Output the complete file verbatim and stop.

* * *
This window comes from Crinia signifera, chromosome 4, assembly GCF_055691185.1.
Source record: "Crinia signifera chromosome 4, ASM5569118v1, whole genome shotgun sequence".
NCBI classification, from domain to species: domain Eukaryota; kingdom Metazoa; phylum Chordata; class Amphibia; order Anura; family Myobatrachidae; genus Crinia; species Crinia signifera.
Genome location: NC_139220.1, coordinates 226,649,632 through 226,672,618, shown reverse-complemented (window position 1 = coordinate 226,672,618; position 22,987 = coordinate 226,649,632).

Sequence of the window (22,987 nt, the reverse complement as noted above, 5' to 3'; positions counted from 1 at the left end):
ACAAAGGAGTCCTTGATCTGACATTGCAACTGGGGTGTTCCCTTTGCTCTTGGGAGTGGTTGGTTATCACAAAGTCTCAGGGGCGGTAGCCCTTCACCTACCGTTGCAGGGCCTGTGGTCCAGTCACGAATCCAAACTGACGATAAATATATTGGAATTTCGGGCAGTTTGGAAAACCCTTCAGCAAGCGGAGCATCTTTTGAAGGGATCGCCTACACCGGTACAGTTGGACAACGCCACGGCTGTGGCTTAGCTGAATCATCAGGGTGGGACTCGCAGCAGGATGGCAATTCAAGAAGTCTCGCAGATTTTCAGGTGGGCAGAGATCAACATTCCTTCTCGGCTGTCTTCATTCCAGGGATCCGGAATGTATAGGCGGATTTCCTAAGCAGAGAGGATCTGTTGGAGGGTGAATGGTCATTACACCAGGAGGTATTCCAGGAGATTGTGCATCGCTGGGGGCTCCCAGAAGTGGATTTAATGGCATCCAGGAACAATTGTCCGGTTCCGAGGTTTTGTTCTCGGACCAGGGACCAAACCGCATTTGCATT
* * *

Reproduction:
This window comes from Crinia signifera, chromosome 4, assembly GCF_055691185.1.
Source record: "Crinia signifera chromosome 4, ASM5569118v1, whole genome shotgun sequence".
NCBI classification, from domain to species: domain Eukaryota; kingdom Metazoa; phylum Chordata; class Amphibia; order Anura; family Myobatrachidae; genus Crinia; species Crinia signifera.
Genome location: NC_139220.1, coordinates 226,649,632 through 226,672,618, shown reverse-complemented (window position 1 = coordinate 226,672,618; position 22,987 = coordinate 226,649,632).

Sequence of the window (22,987 nt, the reverse complement as noted above, 5' to 3'; positions counted from 1 at the left end):
ACAAAGGAGTCCTTGATCTGACATTGCAACTGGGGTGTTCCCTTTGCTCTTGGGAGTGGTTGGTTATCACAAAGTCTCAGGGGCGGTAGCCCTTCACCTACCGTTGCAGGGCCTGTGGTCCAGTCACGAATCCAAACTGACGATAAATATATTGGAATTTCGGGCAGTTTGGAAAACCCTTCAGCAAGCGGAGCATCTTTTGAAGGGATCGCCTACACCGGTACAGTTGGACAACGCCACGGCTGTGGCTTAGCTGAATCATCAGGGTGGGACTCGCAGCAGGATGGCAATTCAAGAAGTCTCGCAGATTTTCAGGTGGGCAGAGATCAACATTCCTTCTCGGCTGTCTTCATTCCAGGGATCCGGAATGTATAGGCGGATTTCCTAAGCAGAGAGGATCTGTTGGAGGGTGAATGGTCATTACACCAGGAGGTATTCCAGGAGATTGTGCATCGCTGGGGGCTCCCAGAAGTGGATTTAATGGCATCCAGGAACAATTGTCCGGTTCCGAGGTTTTGTTCTCGGACCAGGGACCAAACCGCATTTGCATT